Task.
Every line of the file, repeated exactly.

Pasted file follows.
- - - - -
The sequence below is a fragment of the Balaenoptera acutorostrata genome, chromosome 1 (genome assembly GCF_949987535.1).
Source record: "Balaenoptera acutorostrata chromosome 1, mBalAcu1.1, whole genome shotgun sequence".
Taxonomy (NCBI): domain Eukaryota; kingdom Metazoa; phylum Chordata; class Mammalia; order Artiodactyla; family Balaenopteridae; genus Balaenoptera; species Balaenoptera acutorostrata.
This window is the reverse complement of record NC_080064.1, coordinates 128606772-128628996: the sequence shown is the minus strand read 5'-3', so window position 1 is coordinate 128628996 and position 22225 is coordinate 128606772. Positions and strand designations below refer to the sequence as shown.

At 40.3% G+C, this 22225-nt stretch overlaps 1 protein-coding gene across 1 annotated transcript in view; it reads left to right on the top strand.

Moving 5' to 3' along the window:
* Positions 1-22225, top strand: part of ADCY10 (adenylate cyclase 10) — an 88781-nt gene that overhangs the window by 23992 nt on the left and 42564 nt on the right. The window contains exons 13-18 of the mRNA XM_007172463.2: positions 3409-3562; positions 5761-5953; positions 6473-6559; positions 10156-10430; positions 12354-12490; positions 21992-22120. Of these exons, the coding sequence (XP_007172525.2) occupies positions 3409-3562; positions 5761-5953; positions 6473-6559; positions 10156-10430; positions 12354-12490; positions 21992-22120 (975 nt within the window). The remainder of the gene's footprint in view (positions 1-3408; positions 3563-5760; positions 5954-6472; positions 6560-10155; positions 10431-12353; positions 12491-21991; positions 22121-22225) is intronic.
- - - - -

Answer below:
The sequence below is a fragment of the Balaenoptera acutorostrata genome, chromosome 1 (genome assembly GCF_949987535.1).
Source record: "Balaenoptera acutorostrata chromosome 1, mBalAcu1.1, whole genome shotgun sequence".
Taxonomy (NCBI): domain Eukaryota; kingdom Metazoa; phylum Chordata; class Mammalia; order Artiodactyla; family Balaenopteridae; genus Balaenoptera; species Balaenoptera acutorostrata.
This window is the reverse complement of record NC_080064.1, coordinates 128606772-128628996: the sequence shown is the minus strand read 5'-3', so window position 1 is coordinate 128628996 and position 22225 is coordinate 128606772. Positions and strand designations below refer to the sequence as shown.

At 40.3% G+C, this 22225-nt stretch overlaps 1 protein-coding gene across 1 annotated transcript in view; it reads left to right on the top strand.

Moving 5' to 3' along the window:
* Positions 1-22225, top strand: part of ADCY10 (adenylate cyclase 10) — an 88781-nt gene that overhangs the window by 23992 nt on the left and 42564 nt on the right. The window contains exons 13-18 of the mRNA XM_007172463.2: positions 3409-3562; positions 5761-5953; positions 6473-6559; positions 10156-10430; positions 12354-12490; positions 21992-22120. Of these exons, the coding sequence (XP_007172525.2) occupies positions 3409-3562; positions 5761-5953; positions 6473-6559; positions 10156-10430; positions 12354-12490; positions 21992-22120 (975 nt within the window). The remainder of the gene's footprint in view (positions 1-3408; positions 3563-5760; positions 5954-6472; positions 6560-10155; positions 10431-12353; positions 12491-21991; positions 22121-22225) is intronic.